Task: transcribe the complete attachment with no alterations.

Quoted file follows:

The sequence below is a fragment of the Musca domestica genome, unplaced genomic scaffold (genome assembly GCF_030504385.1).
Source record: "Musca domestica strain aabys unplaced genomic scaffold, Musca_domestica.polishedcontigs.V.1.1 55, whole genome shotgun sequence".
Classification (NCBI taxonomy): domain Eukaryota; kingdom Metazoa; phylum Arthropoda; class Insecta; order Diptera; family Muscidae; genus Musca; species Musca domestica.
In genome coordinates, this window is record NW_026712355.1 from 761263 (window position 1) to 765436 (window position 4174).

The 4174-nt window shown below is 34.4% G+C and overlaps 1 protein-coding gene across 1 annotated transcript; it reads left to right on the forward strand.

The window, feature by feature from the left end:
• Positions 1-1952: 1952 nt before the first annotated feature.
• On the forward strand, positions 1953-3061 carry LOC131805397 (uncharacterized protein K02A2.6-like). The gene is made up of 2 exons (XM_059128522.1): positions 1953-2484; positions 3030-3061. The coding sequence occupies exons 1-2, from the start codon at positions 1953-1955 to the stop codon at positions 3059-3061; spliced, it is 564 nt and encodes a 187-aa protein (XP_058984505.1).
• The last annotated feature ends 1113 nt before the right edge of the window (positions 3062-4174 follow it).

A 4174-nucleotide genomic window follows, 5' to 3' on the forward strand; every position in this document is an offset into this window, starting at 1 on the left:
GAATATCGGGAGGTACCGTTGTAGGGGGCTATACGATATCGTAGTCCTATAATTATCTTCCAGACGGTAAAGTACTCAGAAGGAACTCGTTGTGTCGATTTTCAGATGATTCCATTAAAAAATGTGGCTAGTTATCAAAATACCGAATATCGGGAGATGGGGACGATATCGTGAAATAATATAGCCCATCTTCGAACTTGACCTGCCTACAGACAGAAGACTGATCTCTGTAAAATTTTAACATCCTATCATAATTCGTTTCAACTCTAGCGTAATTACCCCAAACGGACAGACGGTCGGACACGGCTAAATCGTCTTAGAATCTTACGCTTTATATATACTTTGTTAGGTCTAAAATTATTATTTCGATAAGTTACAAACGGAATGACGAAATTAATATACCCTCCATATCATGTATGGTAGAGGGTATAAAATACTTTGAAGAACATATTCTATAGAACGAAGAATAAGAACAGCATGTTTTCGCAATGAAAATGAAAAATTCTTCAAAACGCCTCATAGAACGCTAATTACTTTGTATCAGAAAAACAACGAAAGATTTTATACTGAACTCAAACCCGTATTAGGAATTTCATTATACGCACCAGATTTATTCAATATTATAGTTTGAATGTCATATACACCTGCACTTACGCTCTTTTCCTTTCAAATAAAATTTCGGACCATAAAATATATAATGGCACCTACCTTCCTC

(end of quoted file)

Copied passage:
The sequence below is a fragment of the Musca domestica genome, unplaced genomic scaffold (genome assembly GCF_030504385.1).
Source record: "Musca domestica strain aabys unplaced genomic scaffold, Musca_domestica.polishedcontigs.V.1.1 55, whole genome shotgun sequence".
Classification (NCBI taxonomy): domain Eukaryota; kingdom Metazoa; phylum Arthropoda; class Insecta; order Diptera; family Muscidae; genus Musca; species Musca domestica.
In genome coordinates, this window is record NW_026712355.1 from 761263 (window position 1) to 765436 (window position 4174).

The 4174-nt window shown below is 34.4% G+C and overlaps 1 protein-coding gene across 1 annotated transcript; it reads left to right on the forward strand.

The window, feature by feature from the left end:
• Positions 1-1952: 1952 nt before the first annotated feature.
• On the forward strand, positions 1953-3061 carry LOC131805397 (uncharacterized protein K02A2.6-like). The gene is made up of 2 exons (XM_059128522.1): positions 1953-2484; positions 3030-3061. The coding sequence occupies exons 1-2, from the start codon at positions 1953-1955 to the stop codon at positions 3059-3061; spliced, it is 564 nt and encodes a 187-aa protein (XP_058984505.1).
• The last annotated feature ends 1113 nt before the right edge of the window (positions 3062-4174 follow it).

A 4174-nucleotide genomic window follows, 5' to 3' on the forward strand; every position in this document is an offset into this window, starting at 1 on the left:
GAATATCGGGAGGTACCGTTGTAGGGGGCTATACGATATCGTAGTCCTATAATTATCTTCCAGACGGTAAAGTACTCAGAAGGAACTCGTTGTGTCGATTTTCAGATGATTCCATTAAAAAATGTGGCTAGTTATCAAAATACCGAATATCGGGAGATGGGGACGATATCGTGAAATAATATAGCCCATCTTCGAACTTGACCTGCCTACAGACAGAAGACTGATCTCTGTAAAATTTTAACATCCTATCATAATTCGTTTCAACTCTAGCGTAATTACCCCAAACGGACAGACGGTCGGACACGGCTAAATCGTCTTAGAATCTTACGCTTTATATATACTTTGTTAGGTCTAAAATTATTATTTCGATAAGTTACAAACGGAATGACGAAATTAATATACCCTCCATATCATGTATGGTAGAGGGTATAAAATACTTTGAAGAACATATTCTATAGAACGAAGAATAAGAACAGCATGTTTTCGCAATGAAAATGAAAAATTCTTCAAAACGCCTCATAGAACGCTAATTACTTTGTATCAGAAAAACAACGAAAGATTTTATACTGAACTCAAACCCGTATTAGGAATTTCATTATACGCACCAGATTTATTCAATATTATAGTTTGAATGTCATATACACCTGCACTTACGCTCTTTTCCTTTCAAATAAAATTTCGGACCATAAAATATATAATGGCACCTACCTTCCTC